news on an interesting ICWSM paper: The Million Follower Fallacy: Audience Size Doesn’t Prove Influence on Twitter http://bit.ly/bb2gP7.
This week, First Monday published a paper that I have been working on for over two years. Whether that shows a lot of focus, or lack thereof, I’m not sure. The basic question was the following: what kinds of knowledge contributors flourish: those who focus narrowly on a few subject areas, or the polymaths who contribute to many disparate areas? I think of my PhD advisor, Bernardo Huberman, who in addition to publishing in general venues such as Nature, Science and PNAS, has published in physics, computer science, sociology, economics, etc. Anyone who knows Bernardo knows that he is not typical. So my collaborators (Xiao Wei, Jiang Yang, Kevin Nam, Sean Gerrish, Gavin Clarkson) and I had to gather some data in order to pose the question across many, many knowledge contributors. The answer?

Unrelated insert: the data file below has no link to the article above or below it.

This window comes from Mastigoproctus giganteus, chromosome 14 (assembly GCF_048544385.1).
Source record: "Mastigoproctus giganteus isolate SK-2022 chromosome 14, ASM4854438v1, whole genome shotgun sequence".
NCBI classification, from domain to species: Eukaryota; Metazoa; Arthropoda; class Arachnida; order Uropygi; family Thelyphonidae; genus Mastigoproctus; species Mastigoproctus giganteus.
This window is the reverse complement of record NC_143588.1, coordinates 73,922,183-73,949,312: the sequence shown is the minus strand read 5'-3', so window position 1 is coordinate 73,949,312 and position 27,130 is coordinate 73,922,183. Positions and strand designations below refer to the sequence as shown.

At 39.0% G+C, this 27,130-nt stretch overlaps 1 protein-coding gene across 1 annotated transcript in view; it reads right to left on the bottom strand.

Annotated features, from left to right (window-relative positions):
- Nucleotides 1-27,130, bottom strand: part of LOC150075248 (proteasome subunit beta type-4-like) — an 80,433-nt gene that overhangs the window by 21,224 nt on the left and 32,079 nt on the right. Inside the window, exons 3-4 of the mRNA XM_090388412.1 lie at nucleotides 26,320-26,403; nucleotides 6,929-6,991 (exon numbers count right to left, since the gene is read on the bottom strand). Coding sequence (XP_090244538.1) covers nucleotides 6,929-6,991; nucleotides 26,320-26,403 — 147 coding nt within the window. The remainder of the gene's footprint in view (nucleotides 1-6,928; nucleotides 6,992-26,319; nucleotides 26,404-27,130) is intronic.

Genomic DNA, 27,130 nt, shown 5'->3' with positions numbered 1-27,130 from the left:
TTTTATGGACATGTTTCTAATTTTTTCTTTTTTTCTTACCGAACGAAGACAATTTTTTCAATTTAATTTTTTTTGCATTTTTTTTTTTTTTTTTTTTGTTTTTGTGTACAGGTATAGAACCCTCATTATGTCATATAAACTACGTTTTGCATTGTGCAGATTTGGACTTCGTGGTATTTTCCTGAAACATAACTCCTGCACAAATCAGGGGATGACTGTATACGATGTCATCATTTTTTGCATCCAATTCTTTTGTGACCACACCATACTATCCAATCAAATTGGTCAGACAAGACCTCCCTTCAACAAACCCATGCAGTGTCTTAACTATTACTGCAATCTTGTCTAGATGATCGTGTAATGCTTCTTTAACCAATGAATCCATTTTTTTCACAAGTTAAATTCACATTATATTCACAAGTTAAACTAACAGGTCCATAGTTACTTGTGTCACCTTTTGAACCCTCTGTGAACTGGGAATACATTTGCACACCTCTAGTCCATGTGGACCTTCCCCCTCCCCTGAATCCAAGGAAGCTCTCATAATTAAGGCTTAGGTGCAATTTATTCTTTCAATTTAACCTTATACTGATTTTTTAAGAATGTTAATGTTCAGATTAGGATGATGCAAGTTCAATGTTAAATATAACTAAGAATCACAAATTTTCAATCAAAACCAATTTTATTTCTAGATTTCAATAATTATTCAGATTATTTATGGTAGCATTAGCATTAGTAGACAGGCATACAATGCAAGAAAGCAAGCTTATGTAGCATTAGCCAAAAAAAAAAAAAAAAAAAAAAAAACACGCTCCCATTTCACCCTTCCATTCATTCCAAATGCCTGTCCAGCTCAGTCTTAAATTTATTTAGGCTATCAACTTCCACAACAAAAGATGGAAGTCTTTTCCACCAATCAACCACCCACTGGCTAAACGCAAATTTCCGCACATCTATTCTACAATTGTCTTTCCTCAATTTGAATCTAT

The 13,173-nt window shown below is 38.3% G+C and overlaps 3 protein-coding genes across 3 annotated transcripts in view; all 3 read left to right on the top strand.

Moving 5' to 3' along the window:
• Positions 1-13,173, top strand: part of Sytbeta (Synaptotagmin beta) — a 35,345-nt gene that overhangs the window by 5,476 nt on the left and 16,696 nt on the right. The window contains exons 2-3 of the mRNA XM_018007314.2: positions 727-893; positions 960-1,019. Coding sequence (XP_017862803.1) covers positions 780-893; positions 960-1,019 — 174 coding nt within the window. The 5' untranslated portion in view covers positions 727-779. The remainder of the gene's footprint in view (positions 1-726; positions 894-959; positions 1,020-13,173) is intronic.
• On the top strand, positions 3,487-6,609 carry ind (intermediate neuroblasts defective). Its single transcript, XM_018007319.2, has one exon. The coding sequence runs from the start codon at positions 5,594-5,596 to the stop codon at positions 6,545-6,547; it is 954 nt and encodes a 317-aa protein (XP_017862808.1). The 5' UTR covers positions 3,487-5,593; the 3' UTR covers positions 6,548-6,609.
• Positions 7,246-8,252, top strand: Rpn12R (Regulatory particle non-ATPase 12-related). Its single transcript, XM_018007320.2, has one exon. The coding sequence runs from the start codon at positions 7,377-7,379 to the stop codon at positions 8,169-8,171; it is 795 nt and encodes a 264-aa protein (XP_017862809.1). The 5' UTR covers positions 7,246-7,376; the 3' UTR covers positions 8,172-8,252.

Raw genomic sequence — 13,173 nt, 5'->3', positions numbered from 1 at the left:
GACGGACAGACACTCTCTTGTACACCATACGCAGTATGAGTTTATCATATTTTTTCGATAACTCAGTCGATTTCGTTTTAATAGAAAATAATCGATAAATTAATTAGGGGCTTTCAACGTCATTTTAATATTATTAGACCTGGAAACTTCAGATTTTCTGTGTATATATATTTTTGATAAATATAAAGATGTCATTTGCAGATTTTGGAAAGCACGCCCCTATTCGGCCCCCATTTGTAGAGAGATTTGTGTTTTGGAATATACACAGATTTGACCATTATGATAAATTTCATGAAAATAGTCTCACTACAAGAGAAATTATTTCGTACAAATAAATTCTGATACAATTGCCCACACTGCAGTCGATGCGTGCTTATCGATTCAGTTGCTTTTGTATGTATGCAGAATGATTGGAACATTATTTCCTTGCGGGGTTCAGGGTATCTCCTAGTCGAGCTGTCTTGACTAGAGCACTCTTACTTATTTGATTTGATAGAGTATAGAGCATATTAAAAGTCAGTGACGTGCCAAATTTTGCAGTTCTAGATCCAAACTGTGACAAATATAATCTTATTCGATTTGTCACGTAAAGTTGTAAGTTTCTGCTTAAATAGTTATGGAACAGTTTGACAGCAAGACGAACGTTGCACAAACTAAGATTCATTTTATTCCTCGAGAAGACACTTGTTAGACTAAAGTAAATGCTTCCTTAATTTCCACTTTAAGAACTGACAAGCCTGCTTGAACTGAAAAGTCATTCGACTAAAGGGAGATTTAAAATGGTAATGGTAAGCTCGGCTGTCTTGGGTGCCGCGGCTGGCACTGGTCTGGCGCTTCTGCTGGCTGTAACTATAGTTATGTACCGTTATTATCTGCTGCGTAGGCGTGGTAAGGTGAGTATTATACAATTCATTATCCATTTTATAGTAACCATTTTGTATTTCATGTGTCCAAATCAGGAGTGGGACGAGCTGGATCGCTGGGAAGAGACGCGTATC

Across a wide range of knowledge contribution media (scholarly articles, patents, Wikipedia, online Q&A forums), the more focused individuals make contributions of higher quality measured in (normalized citations, normalized citations, persistence of new words introduced, percentage of answers selected as best) respectively. In the end our R2 was rather laughable, but one wouldn’t expect focus alone to explain someone’s success, would they? And of course causality remains elusive. Do individuals who focus contribute higher quality stuff because of their focus, or do they focus on the work that has already brought the success?
Still, I found it remarkable that the same pattern emerged whether one looked at “original” contributions such as articles and patents, or smaller, not-necessarily novel ones, such as Wikipedia edits and question answering.
TR quotes TJ on his EECS class @ UofM on designing apps for cars: http://www.technologyreview.com/communications/24824/page1/